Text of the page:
I see that you have a mousy personality…
Daemons are, in Shmoop's humble opinion, the coolest part of Philip Pullman's Golden Compass fantasy world. The word "daemon" is an old one with several different meanings. In Christian writings the word is sometimes used to refer to a demon, or evil spirit. In Greek mythology, a daemon was a supernatural creature somewhere between god and man.
In The Golden Compass, daemons are more or less your soul worn on your sleeve. They appear as talking animal friends that accompany you wherever you go. As Philip Pullman once said, characters are "able to talk to their daemons, much like talking to yourself […] Like having a conversation with your conscience or your memory" (source).
Everyone has a daemon, but children's daemons can shape-shift to be any animal. When a child goes through puberty, his or her daemon settles into one permanent shape. This seems to symbolize how, as we get older, our personality solidifies and settles. We gain a more distinct identity than we had as a kid.
Daemons can tell us a lot about a character's personality in The Golden Compass – especially after the daemon settles on a shape. We learn that certain groups of people have similar daemons. For example, all witches' daemons are birds, which makes sense because witches fly and love their freedom. Servants' daemons, we learn in Chapter 1, take the form of dogs, which we suppose points to a sort of friendly loyalty toward their bosses.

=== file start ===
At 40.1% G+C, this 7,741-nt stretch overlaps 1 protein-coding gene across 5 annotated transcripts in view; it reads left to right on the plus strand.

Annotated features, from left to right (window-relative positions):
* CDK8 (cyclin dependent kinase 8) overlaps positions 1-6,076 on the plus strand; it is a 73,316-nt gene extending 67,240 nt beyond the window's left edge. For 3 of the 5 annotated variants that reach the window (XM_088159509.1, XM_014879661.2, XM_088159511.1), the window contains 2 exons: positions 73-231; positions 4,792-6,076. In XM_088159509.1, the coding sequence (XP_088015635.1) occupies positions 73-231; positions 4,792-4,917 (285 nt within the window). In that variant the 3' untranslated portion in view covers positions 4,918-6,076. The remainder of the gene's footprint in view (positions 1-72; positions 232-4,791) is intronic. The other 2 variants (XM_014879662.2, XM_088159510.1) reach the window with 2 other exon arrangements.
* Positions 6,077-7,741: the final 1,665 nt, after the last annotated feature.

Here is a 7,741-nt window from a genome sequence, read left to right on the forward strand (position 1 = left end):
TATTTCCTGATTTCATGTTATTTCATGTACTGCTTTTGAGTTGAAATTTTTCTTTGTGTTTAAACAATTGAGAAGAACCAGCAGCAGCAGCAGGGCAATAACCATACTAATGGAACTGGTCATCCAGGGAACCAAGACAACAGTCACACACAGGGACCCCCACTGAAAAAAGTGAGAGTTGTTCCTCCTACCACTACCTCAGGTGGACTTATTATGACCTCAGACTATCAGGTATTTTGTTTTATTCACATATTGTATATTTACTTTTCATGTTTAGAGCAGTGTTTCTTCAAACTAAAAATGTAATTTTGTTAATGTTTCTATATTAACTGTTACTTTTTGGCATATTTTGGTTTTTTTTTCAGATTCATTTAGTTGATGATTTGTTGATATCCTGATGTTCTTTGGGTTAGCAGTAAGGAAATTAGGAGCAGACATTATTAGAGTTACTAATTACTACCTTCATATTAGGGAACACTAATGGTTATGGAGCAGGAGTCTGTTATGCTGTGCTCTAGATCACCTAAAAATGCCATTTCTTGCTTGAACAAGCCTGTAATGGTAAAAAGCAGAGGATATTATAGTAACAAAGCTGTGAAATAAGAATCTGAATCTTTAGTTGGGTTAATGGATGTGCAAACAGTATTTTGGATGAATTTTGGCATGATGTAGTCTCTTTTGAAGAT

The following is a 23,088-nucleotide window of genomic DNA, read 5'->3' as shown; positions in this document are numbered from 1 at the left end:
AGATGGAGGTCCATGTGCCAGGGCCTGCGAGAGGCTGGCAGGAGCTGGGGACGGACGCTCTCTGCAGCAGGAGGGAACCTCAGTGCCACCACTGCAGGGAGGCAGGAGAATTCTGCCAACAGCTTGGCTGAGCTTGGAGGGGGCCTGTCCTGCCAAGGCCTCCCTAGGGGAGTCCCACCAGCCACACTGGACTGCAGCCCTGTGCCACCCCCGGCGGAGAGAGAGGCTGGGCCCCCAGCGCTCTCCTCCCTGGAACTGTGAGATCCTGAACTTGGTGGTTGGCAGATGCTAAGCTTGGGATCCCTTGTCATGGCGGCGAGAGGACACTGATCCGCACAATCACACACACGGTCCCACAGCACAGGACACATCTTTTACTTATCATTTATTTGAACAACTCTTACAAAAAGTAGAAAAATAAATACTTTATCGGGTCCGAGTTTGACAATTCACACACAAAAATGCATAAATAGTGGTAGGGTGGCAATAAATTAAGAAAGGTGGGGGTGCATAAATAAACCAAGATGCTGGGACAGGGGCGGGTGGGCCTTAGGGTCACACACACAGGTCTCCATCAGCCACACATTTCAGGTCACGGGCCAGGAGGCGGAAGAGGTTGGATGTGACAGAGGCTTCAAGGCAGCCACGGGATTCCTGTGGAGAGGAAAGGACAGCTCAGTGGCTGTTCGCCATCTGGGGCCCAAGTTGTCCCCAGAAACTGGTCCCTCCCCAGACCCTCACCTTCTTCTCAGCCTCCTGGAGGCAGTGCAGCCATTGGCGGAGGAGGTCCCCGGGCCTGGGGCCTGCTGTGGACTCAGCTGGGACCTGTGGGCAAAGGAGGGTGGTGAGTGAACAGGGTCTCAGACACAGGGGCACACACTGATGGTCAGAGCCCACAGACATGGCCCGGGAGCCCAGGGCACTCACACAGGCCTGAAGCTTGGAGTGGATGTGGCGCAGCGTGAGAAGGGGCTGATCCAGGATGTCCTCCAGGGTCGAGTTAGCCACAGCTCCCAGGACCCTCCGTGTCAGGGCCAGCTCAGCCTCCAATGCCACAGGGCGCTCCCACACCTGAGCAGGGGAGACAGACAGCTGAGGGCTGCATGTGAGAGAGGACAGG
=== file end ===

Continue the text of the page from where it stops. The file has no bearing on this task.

Because she's a child, Lyra's daemon Pan takes on tons of animal forms: ermine, moth, mouse, even sea bird. This makes sense because Lyra is still discovering who she is. What do form do you think Pan will end up settling on?
Want to know more about what characters' daemon's say about them? Head over to "Tools of Characterization."
Daemons are also very much a part of the book's discussion of innocence, experience, and original sin. When daemons stop changing their shape, it means that children have grown up:
"Why do daemons have to settle?" Lyra said. "I want Pantalaimon to be able to change forever. So does he."
[Seaman:] "Ah, they always have settled, and they always will. That's part of growing up. There'll come a time when you'll be tired of his changing about, and you'll want a settled kind of form for him."
"I never will!"
"Oh, you will. You'll want to grow up like all the other girls. Anyway, there's compensations for a settled form." (10.25-22)
The Magisterium makes the assumption that once their daemons stop changing, children become sinful. They conclude that by severing children from their daemons, they can save them from becoming sinful. The book, though, portrays the severing of daemon and child as a horrific act, as in the case of Tony Makarios in Chapter 12. (Psst. For much more on the idea of original sin, zip over to "Symbolism, Imagery, Allegory: Dust.")